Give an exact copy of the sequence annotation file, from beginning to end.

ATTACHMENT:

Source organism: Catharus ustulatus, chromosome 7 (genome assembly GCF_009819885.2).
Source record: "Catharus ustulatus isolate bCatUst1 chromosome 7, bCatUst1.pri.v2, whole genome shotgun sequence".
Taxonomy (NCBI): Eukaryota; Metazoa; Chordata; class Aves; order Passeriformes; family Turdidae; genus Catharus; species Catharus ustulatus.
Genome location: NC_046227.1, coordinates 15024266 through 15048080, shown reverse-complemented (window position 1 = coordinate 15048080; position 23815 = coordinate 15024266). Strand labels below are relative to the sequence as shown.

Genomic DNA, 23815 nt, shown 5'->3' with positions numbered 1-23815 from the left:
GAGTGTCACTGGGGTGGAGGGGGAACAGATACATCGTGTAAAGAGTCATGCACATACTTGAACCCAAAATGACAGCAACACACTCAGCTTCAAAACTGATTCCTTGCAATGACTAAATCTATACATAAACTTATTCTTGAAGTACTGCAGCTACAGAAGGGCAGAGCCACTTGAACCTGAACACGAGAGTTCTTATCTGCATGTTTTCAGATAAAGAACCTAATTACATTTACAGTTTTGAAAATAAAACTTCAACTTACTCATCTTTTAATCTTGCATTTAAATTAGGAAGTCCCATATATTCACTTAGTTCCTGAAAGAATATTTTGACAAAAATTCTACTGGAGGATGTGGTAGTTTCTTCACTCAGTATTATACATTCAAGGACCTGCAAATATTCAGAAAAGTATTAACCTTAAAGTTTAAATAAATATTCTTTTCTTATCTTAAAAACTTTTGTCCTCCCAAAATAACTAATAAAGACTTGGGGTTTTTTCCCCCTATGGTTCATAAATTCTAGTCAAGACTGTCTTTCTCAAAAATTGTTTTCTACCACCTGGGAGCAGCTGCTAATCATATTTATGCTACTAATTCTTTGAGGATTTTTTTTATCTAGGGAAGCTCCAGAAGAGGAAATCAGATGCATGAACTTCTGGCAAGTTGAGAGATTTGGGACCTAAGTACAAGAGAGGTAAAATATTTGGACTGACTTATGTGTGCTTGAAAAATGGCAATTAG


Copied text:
Source organism: Catharus ustulatus, chromosome 7 (genome assembly GCF_009819885.2).
Source record: "Catharus ustulatus isolate bCatUst1 chromosome 7, bCatUst1.pri.v2, whole genome shotgun sequence".
Taxonomy (NCBI): Eukaryota; Metazoa; Chordata; class Aves; order Passeriformes; family Turdidae; genus Catharus; species Catharus ustulatus.
Genome location: NC_046227.1, coordinates 15024266 through 15048080, shown reverse-complemented (window position 1 = coordinate 15048080; position 23815 = coordinate 15024266). Strand labels below are relative to the sequence as shown.

Genomic DNA, 23815 nt, shown 5'->3' with positions numbered 1-23815 from the left:
GAGTGTCACTGGGGTGGAGGGGGAACAGATACATCGTGTAAAGAGTCATGCACATACTTGAACCCAAAATGACAGCAACACACTCAGCTTCAAAACTGATTCCTTGCAATGACTAAATCTATACATAAACTTATTCTTGAAGTACTGCAGCTACAGAAGGGCAGAGCCACTTGAACCTGAACACGAGAGTTCTTATCTGCATGTTTTCAGATAAAGAACCTAATTACATTTACAGTTTTGAAAATAAAACTTCAACTTACTCATCTTTTAATCTTGCATTTAAATTAGGAAGTCCCATATATTCACTTAGTTCCTGAAAGAATATTTTGACAAAAATTCTACTGGAGGATGTGGTAGTTTCTTCACTCAGTATTATACATTCAAGGACCTGCAAATATTCAGAAAAGTATTAACCTTAAAGTTTAAATAAATATTCTTTTCTTATCTTAAAAACTTTTGTCCTCCCAAAATAACTAATAAAGACTTGGGGTTTTTTCCCCCTATGGTTCATAAATTCTAGTCAAGACTGTCTTTCTCAAAAATTGTTTTCTACCACCTGGGAGCAGCTGCTAATCATATTTATGCTACTAATTCTTTGAGGATTTTTTTTATCTAGGGAAGCTCCAGAAGAGGAAATCAGATGCATGAACTTCTGGCAAGTTGAGAGATTTGGGACCTAAGTACAAGAGAGGTAAAATATTTGGACTGACTTATGTGTGCTTGAAAAATGGCAATTAG